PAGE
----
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What are the risks of long-term PPI use for GERD symptoms in patients > 65 years?

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The use of proton pump inhibitors (PPIs) to control gastroesophageal reflux disease (GERD) is significantly associated with an increased risk of cardiovascular events such as acute myocardial infarction and myocardial ischemia, especially with treatment longer than 8 weeks (strength of recommendation [SOR]: A, systematic review of randomized, controlled trials [RCTs]). This summary is based on data extrapolated from studies on all adults because there is limited evidence that specifically addresses patients older than 65 years.

Adults taking PPIs also appear to be at increased risk of Clostridium difficile infection, community-acquired pneumonia (CAP; with use for < 30 days), and fracture (SOR: B, systematic reviews of heterogeneous prospective and retrospective observational studies).




A 2017 meta-analysis of 16 RCTs examined the risk of cardiovascular events in 7540 adult patients taking PPIs for GERD (mean ages 45-55 years).1 The primary outcome was cardiovascular events—including acute myocardial infarction, myocardial ischemia, angina pectoris, cardiac failure, and coronary artery stenosis—and cardiac disorders.

Analysis of pooled data found that PPI use was associated with a 70% increase in cardiovascular risk (relative risk [RR] = 1.7; 95% confidence interval [CI], 1.13-2.56; number needed to harm [NNH] = 241) when compared with controls (placebo, H2 blocker, or surgery). A subgroup analysis found that PPI use for longer than 8 weeks was associated with an even higher risk of adverse cardiovascular events (6 trials, 2296 patients; RR = 2.33; 95% CI, 1.33-4.08; NNH = 67) when compared with controls. The meta-analysis wasn’t limited by heterogeneity (I2 = 0).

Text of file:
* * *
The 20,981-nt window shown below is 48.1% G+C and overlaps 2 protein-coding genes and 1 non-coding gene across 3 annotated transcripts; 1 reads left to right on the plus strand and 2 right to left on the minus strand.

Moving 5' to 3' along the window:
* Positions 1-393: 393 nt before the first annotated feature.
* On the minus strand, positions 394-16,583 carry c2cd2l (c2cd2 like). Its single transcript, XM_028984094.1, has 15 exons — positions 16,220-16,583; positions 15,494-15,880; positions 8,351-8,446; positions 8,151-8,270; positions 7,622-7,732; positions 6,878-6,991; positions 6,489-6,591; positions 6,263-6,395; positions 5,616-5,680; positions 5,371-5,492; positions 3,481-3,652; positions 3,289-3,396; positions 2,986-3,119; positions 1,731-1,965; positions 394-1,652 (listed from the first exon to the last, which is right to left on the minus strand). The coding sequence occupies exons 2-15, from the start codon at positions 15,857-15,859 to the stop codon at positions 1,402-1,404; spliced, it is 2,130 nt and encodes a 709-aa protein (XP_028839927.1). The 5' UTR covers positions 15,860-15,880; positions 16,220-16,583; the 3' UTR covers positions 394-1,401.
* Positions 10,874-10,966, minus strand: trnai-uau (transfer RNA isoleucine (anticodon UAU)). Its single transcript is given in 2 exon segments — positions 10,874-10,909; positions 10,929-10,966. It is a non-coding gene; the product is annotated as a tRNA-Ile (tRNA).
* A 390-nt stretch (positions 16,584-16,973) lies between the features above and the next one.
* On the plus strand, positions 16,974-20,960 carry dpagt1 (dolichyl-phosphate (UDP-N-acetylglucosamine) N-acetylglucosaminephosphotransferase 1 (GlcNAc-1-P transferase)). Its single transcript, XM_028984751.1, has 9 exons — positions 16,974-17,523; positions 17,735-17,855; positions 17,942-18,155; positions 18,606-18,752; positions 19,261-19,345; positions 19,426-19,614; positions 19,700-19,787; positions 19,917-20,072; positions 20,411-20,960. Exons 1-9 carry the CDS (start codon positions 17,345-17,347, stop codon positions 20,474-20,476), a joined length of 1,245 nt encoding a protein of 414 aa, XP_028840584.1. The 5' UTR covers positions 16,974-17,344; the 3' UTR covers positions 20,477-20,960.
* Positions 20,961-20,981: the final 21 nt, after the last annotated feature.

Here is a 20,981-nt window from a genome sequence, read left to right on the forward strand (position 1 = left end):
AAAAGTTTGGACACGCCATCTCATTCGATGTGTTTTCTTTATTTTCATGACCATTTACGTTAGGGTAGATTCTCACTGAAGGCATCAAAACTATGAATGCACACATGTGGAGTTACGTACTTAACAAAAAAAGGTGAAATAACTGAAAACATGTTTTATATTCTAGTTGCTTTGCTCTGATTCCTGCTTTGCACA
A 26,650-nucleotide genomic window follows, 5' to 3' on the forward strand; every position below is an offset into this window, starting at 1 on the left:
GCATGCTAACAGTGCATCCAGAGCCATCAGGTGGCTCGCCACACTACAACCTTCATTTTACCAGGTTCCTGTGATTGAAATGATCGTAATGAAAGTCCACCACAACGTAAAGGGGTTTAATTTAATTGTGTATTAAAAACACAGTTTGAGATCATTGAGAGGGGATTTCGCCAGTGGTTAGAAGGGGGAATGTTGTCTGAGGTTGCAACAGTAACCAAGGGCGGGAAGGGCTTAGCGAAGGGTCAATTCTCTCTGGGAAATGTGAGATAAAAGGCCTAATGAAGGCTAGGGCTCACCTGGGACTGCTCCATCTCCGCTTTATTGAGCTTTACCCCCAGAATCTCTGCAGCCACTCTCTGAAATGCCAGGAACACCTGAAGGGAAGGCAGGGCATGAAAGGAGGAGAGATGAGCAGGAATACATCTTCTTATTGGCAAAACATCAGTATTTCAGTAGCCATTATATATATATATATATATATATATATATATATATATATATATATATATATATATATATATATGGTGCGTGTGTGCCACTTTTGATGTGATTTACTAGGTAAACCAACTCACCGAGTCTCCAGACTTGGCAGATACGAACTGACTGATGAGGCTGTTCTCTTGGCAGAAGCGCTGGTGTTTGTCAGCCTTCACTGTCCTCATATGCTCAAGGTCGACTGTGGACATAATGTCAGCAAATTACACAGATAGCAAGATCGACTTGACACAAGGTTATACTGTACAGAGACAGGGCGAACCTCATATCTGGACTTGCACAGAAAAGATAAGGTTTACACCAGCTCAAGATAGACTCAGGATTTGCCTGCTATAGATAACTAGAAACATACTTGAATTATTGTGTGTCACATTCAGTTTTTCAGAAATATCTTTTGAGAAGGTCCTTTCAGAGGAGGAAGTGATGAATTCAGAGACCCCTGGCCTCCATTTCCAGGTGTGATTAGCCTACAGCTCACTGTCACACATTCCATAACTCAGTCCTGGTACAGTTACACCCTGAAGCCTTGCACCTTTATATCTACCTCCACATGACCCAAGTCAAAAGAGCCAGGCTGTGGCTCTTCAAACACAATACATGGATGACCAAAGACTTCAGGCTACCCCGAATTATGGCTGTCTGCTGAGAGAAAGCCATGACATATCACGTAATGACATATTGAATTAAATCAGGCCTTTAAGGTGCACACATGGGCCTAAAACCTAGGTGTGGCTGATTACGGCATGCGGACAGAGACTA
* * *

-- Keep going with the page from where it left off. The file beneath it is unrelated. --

C difficile infection risk is higherfor PPI users

A 2016 meta-analysis of 23 observational studies (19 case-control, 4 retrospective cohort; 186,033 patients) examined the risk of hospital-acquired C difficile infections in adults prescribed PPI for any indication.2 PPI exposure varied from use at time of diagnosis or hospitalization to any use within 90 days. Of the 23 studies, 16 reported sufficient data to calculate the mean age for the patients which was 69.9 years.

The risk of C difficile infection was found to be higher with PPI use than no use (pooled odds ratio [OR] = 1.81; 95% CI, 1.52-2.14). Although a significant association was found across a large group, the results were limited by considerable heterogeneity (I2 = 82%).

Risk of community-acquired pneumonia also increases with PPI use

A 2015 systematic review and meta-analysis of 33 trials (18 case-control, 10 cohort, 4 RCTs, and 1 case-crossover study) examined the risk of CAP in adult patients prescribed PPI for any indication for durations ranging from less than 1 month to > 6 months.3 The systematic review was distilled to 26 studies because of overlapping study populations. These 26 studies included 226,769 cases of CAP among 6,351,656 patients. The primary outcome was development of CAP, the secondary outcome was hospitalization for CAP.

PPI use, compared with no use, was associated with an increased risk of developing CAP (pooled OR = 1.49; 95% CI, 1.16-1.92) and an increased risk of hospitalization for CAP (pooled OR = 1.61; 95% CI, 1.12-2.31).

Extrapolation from studies on all adults suggests a significant link between proton pump inhibitors and higher risk of cardiovascular events— especially with treatment > 8 weeks.

In a subgroup analysis for age, patients older than 65 years were also found to have an increased risk of developing CAP with PPI use (11 trials, total number of patients not provided; OR = 1.33; 95% CI, 1.13-1.58). Despite the significant associations of PPI use with risk revealed in the primary, secondary, and subgroup analyses, the results were limited by marked heterogeneity, with an I2 > 99%.

Continue to: Hip and vertebral fracture risks associated with PPIs


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